### On artefactual identity

Following some severe strictures by Brightly on my earlier posts I offer reformulations of the 'aporetic set' of propositions, as follows.

A. If an artefact X1 has a replacement component, and X contained the replaced component, and the other components of X1 have been components of X since the replacement, and if the arrangement of components is the same in X1 as in X, then X1 = X.

B. If the components of Y are now the components of X, similarly arranged, then X=Y

C. If Fx and x=y, then Fy

D. If it is not the case that components of X = the components of Y, then it is not the case that X = Y.

E. Artifacts exist.

The only notion that may need elucidation is 'plural identity'. I propose the following definition: the x's = the y's if every one of the x's = some y, and every one of the y's = some x, which uses singular identity. Note I have made a significant change to C. That is because substitutivity is more fundamental than transitivity, and because (I think) we can derive transitivity. For let x = y, and y = z. The identity x = y allows us to substitute 'x' for 'y' in 'y = z'. Then x = z, which is transitivity.

We can then prove inconsistency as follows.

1. Suppose there are an X1 and an X such that A is true. Then X1 = X.

2. Suppose next that there is an X2 such that A is true regarding X2 and X1. Then X2 = X1, and from C above, X2 = X.

3. Repeat this process, ensuring that each replaced component is always one of the original components (and not a replacement component). Then, repeating this n times for the n original components, we have Xn such that Xn = X. Note that while all of the components of Xn

4. Take all the original components of Xn/X and reassemble them so that they are arranged exactly as they were when they were part of Xn/X, to make Y. Then (from B above) X = Y.

5. But from D above, since the components of Xn/X are currently different from those of Y, it is not the case that X = Y.

6. Thus X = Y and not X=Y. Contradiction.

A. If an artefact X1 has a replacement component, and X contained the replaced component, and the other components of X1 have been components of X since the replacement, and if the arrangement of components is the same in X1 as in X, then X1 = X.

B. If the components of Y are now the components of X, similarly arranged, then X=Y

C. If Fx and x=y, then Fy

D. If it is not the case that components of X = the components of Y, then it is not the case that X = Y.

E. Artifacts exist.

The only notion that may need elucidation is 'plural identity'. I propose the following definition: the x's = the y's if every one of the x's = some y, and every one of the y's = some x, which uses singular identity. Note I have made a significant change to C. That is because substitutivity is more fundamental than transitivity, and because (I think) we can derive transitivity. For let x = y, and y = z. The identity x = y allows us to substitute 'x' for 'y' in 'y = z'. Then x = z, which is transitivity.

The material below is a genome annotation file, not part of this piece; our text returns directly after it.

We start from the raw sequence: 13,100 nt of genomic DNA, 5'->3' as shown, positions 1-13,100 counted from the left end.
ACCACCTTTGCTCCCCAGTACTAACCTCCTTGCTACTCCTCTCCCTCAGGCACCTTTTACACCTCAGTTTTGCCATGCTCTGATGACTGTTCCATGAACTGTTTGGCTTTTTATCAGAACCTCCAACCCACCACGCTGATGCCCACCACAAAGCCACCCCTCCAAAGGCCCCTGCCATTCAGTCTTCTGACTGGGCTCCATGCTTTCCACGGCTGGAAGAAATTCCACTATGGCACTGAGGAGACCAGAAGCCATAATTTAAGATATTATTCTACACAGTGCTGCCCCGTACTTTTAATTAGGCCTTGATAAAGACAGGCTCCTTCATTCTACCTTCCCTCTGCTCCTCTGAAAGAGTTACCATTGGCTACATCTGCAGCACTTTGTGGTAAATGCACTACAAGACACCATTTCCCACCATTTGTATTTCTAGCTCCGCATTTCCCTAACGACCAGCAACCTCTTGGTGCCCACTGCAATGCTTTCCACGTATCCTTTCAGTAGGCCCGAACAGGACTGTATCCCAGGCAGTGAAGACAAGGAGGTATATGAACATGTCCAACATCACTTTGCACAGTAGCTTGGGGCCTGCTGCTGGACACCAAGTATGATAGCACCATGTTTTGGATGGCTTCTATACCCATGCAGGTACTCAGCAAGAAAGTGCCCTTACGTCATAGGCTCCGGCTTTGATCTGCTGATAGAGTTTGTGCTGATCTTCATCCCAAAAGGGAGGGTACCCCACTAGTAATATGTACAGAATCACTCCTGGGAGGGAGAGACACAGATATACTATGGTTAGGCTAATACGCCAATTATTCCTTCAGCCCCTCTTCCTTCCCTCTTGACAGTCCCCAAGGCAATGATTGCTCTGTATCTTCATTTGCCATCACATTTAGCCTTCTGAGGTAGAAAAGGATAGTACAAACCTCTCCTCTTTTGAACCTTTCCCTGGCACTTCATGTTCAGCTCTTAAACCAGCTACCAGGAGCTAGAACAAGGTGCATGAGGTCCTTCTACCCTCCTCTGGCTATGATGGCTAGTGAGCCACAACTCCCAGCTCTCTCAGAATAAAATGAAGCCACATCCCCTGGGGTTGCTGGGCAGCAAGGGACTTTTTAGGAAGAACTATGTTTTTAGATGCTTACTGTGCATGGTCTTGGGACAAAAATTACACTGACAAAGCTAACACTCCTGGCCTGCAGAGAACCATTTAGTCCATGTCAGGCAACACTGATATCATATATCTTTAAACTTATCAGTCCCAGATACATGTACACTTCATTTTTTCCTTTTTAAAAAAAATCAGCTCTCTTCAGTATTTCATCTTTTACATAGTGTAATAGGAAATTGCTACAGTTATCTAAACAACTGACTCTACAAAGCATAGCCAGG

We can then prove inconsistency as follows.

1. Suppose there are an X1 and an X such that A is true. Then X1 = X.

2. Suppose next that there is an X2 such that A is true regarding X2 and X1. Then X2 = X1, and from C above, X2 = X.

3. Repeat this process, ensuring that each replaced component is always one of the original components (and not a replacement component). Then, repeating this n times for the n original components, we have Xn such that Xn = X. Note that while all of the components of Xn

*are*components of X (because of the identity, and because of C above), it is nonetheless true that at one time none of the components of Xn*was*a component of X. Indeed, it is true (again because of C above) that none of the components of X*was*at one time a component of X.4. Take all the original components of Xn/X and reassemble them so that they are arranged exactly as they were when they were part of Xn/X, to make Y. Then (from B above) X = Y.

5. But from D above, since the components of Xn/X are currently different from those of Y, it is not the case that X = Y.

6. Thus X = Y and not X=Y. Contradiction.

Labels: eliminativism, identity

## 4 Comments:

Since 'the components of X' is ill-defined if we don't specify a time (B) might be tightened up a bit by referring to 'the one-time components of Y' but, yes, I agree that these propositions are inconsistent.

The time specified is now. I am assuming that any predication in the present tense is predication as of now (ut nunc) instead of tenseless (simpliciter).

Thanks for the helpful comments. There is some way to go.

On second thoughts, although I still think it is not necessary, it would be best to say 'If the components that once belonged to Y are now the components of X, similarly arranged, then X=Y

You are right.

Glad we are in agreement. From yr comments at BV's I take it that you don't intend to end up with PVI? Will be interested to see where you go!

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